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Potential Unemployment Insurance Duration and Labor Supply: The Individual and Market-Level Response to a Benefit Cut

Author

Listed:
  • Andrew C. Johnston

    (University of Pennsylvania)

  • Alexandre Mas

    (Princeton University, IZA, and NBER)

Abstract

In this paper we examine how an unanticipated cut in potential unemployment insurance (UI) duration, which reduced maximum duration in Missouri by 16 weeks, affected the search behavior of UI recipients and the aggregate labor market. Using a regression discontinuity design (RDD), we estimate that a one-month reduction in maximum duration is associated with 15 fewer days of UI receipt and 8.6 fewer days of nonemployment. We use the RDD estimates to simulate the change in the time path of the unemployment rate assuming there are no market-level externalities. The simulated response closely approximates the estimated change in the unemployment rate following the benefit cut, suggesting that even in a period of high unemployment, the labor market was able to absorb this influx of workers without crowding out other jobseekers.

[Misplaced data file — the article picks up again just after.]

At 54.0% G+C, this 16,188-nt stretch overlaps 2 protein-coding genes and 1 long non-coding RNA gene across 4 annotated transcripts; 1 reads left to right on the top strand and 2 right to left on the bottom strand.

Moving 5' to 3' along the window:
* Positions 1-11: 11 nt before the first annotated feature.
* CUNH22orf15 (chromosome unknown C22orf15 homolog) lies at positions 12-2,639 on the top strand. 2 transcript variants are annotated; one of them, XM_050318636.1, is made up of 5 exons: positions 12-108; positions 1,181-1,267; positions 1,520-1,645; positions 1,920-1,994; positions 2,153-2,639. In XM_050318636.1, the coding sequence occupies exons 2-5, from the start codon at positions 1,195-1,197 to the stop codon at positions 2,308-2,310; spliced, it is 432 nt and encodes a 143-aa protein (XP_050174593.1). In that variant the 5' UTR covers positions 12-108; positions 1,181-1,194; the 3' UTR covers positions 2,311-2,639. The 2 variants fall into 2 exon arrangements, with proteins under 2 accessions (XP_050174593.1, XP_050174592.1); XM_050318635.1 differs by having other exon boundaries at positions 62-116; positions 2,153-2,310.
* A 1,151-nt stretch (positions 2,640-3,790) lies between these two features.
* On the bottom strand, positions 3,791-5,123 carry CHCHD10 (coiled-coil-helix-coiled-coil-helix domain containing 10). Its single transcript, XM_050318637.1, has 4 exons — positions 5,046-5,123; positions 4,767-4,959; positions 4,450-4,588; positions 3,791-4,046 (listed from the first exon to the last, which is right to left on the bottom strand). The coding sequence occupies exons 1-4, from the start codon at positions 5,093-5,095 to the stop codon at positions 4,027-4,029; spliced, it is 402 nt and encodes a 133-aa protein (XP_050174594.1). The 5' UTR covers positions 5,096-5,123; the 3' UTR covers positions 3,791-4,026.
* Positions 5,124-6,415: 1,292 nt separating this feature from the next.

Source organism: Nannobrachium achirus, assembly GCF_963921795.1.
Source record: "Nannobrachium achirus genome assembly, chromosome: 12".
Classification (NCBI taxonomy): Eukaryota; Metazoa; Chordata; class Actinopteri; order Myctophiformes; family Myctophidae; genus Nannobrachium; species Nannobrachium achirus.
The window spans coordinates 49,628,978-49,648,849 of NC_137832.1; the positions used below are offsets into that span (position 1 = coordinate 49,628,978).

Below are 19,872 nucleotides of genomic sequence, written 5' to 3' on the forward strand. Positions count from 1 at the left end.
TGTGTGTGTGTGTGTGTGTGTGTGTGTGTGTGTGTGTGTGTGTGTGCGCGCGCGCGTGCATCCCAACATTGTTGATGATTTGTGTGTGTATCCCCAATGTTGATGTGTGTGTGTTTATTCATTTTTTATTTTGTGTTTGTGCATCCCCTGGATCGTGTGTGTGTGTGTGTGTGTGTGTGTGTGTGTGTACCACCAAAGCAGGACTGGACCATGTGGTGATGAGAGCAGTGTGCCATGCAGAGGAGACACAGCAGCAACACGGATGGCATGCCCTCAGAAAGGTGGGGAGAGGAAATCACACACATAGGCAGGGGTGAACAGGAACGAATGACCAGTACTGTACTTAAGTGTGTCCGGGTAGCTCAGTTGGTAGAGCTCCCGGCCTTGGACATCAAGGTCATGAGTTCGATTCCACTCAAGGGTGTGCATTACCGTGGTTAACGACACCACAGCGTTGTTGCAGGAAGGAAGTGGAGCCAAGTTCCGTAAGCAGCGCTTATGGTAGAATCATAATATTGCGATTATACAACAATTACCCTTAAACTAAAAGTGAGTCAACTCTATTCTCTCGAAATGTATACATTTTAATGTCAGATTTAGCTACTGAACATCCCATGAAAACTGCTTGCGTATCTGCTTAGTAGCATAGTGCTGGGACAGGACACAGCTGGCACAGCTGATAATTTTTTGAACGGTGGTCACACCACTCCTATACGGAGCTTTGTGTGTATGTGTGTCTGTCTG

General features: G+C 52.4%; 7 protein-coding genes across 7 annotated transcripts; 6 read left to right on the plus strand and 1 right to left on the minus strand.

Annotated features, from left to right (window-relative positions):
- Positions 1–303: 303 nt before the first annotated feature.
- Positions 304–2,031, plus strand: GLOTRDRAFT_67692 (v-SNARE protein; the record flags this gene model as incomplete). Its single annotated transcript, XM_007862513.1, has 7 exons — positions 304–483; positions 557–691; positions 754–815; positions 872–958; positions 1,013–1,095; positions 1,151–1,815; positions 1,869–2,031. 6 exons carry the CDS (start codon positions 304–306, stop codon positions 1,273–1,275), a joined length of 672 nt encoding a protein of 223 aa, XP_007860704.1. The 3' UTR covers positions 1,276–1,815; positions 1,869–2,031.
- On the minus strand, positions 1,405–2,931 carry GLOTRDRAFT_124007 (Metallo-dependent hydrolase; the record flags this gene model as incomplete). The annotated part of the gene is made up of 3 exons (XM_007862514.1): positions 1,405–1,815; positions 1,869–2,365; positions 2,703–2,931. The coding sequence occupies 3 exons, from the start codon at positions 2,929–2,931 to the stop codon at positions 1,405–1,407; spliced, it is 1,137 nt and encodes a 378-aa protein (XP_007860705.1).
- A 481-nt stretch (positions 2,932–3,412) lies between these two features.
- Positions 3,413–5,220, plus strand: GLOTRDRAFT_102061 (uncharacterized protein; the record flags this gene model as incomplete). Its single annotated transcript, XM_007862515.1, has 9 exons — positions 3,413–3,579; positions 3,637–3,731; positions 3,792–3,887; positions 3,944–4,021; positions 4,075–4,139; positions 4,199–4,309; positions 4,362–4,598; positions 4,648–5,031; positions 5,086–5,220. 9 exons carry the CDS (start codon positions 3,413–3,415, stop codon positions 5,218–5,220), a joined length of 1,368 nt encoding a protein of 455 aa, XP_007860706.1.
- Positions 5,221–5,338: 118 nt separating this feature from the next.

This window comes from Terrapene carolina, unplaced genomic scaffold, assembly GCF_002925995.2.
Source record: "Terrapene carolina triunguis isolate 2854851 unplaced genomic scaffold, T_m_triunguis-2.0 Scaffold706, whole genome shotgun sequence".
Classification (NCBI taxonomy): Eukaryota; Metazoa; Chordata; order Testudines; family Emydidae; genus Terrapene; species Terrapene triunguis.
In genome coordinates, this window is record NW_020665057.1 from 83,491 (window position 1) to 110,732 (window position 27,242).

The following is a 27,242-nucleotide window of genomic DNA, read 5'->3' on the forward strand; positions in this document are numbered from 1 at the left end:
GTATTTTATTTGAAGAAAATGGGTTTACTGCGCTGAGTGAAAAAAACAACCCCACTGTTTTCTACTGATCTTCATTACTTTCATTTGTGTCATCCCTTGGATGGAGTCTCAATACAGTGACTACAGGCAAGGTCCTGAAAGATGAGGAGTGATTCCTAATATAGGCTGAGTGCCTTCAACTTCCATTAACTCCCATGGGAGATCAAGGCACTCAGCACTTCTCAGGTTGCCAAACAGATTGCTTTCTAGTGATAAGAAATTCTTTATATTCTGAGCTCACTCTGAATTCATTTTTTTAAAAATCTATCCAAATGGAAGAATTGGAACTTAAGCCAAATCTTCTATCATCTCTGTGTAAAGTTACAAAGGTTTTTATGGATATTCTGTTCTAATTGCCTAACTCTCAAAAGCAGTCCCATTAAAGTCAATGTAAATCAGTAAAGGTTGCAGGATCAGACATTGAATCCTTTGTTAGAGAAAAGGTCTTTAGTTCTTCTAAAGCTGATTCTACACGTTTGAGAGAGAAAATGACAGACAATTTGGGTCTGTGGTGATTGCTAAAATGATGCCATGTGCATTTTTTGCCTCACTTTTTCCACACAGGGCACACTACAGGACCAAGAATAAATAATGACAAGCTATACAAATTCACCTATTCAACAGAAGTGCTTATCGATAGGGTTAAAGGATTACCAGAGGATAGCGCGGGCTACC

Suggested Citation

  • Andrew C. Johnston & Alexandre Mas, 2015. "Potential Unemployment Insurance Duration and Labor Supply: The Individual and Market-Level Response to a Benefit Cut," Working Papers 590, Princeton University, Department of Economics, Industrial Relations Section..
  • Handle: RePEc:pri:indrel:590
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    More about this item

    JEL classification:

    • J65 - Labor and Demographic Economics - - Mobility, Unemployment, Vacancies, and Immigrant Workers - - - Unemployment Insurance; Severance Pay; Plant Closings

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